Learn branching with the if statement.
- [Voiceover] Pearl provides a complete set of conditional branch statements starting with the basic if. Here's a working copy of conditional.pl from chapter five of the exercise files. The if statement is probably the most common conditional in Pearl, or in most language. So it seems like a good place for us to start. The if keyword, as you can see down here on line 10, the if keyword is followed by a logical condition in parentheses. You can see there it's $x == 1.
That double equals sign is the conditional test for equality and the condition is evaluated first, and if it's true the block of code is executed. And you see that block of code here starting with this curly brace ending with that curly brace on line 12. If the condition is not true, then the next line of code after the block is executed, and the code inside the block is never executed. Either way, after the block is executed then the next line of code is run anyway.
So if I go ahead and run this, you see it prints true, and then it says x is 1 and y is 1 and it prints true because $x is equal to 1. If I change this condition to, say, 47 and save and run you see now it no longer says true, but that next line of code on line 14 is still executed. So this form is actually very common in a great many languages. And it's probably familiar to you if you've done much coding.
Go ahead and make this true again. Pearl however has an entirely different way of doing this that is incredibly useful and might seem a little bit strange if you've done programming in another language. This is uniquely Pearl and it's called a post fix conditional and it looks like this, say "true" if $x == 1; and so when I run this you see it still works, and if I change this to 47 and save and run you'll see we get the same result as in the block oriented way.
So this is a feature, like I said, that's unique to Pearl. It can be very useful. It's also a little bit controversial because it's so unlike anything you'll see in other languages. Some will say it's not good practice. I like it though, and here's why, I like that it puts the action on the line first, so say "true" is the first thing on the line, and you can see that, and then you see the conditional and you say, "Okay so this will happen under these conditions." I think it's great for cases where you have a simple action that can be succinctly expressed in one short line of code.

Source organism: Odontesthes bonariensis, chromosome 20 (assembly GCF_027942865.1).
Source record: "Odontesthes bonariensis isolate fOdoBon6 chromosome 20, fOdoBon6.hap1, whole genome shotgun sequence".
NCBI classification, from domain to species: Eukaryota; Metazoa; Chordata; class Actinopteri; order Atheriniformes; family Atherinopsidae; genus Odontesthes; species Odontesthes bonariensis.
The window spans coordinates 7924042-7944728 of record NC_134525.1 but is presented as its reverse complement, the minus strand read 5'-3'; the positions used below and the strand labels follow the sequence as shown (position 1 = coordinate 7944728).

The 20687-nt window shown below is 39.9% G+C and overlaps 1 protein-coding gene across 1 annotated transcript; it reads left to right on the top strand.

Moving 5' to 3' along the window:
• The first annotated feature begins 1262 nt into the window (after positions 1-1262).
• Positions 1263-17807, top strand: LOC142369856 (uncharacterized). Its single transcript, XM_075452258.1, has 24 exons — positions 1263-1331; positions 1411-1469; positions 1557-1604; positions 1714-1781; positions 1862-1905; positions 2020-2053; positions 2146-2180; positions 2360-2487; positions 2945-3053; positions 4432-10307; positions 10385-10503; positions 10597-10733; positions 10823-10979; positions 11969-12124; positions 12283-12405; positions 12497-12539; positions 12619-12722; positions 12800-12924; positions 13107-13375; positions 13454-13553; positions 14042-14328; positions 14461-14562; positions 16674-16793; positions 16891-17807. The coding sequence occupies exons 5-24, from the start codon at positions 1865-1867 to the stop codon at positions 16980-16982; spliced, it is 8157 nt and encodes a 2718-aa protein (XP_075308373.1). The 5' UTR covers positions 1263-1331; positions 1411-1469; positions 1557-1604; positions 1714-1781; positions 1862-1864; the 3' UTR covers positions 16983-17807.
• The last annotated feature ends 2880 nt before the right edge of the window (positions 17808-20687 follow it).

I find this clearer than putting the condition first again, for simple one line statements, and because the action is the first thing you see on the line, it's up to you whether you want to use it or not but you need to know about it because you will see it a lot in other people's code. Here's a few important notes about post fix if, it's only good for a single statement, if you want to use a block, you need to use the normal block oriented syntax with the condition first. Post fix if does not require parentheses around the condition, although they are certainly allowed.
So I can put parentheses out here if I want to, it's just not required, and again, I'll save and run. You can see that it still works. Also you may not use else or elseif with the post fix notation. Post fix notation is available for loops as well, and we'll cover that later in this chapter.
Watch to learn the details of the Perl syntax, from variables, conditionals, loops, and data structures to regular expressions, functions, and references. A quick-start guide is included for experienced developers who want to get up and running with Perl 5 fast, and the entire course is recommended for both new and experienced programmers alike. Later chapters cover file handling and reusing code with Perl modules, plus Perl best coding practices.
- Understanding Perl's general syntax and the anatomy of a Perl script
- Writing statements and expressions
- Creating assignments
- Working with variables and strings
- Using data types effectively
- Defining logical flow with conditionals and loops
- Using special variables
- Using Perl operators
- Performing simple Perl programming tasks with expressions
- Matching data
- Defining and calling functions
- Using references
- Handling files in the file I/O
- Using built-in functions
- Reusing code with modules
- Coding with Perl best practices
Skill Level Intermediate
Foundations of Programming: Refactoring Codewith Simon Allardice1h 44m Intermediate
1. Setting Up
About Perl3m 36s
2. Quick Start
3. Basic Syntax
4. Values and Variables
7. Special Variables
9. Regular Expressions
11. References and Structures
12. File I/O
13. Built-In Functions
15. Best Practices
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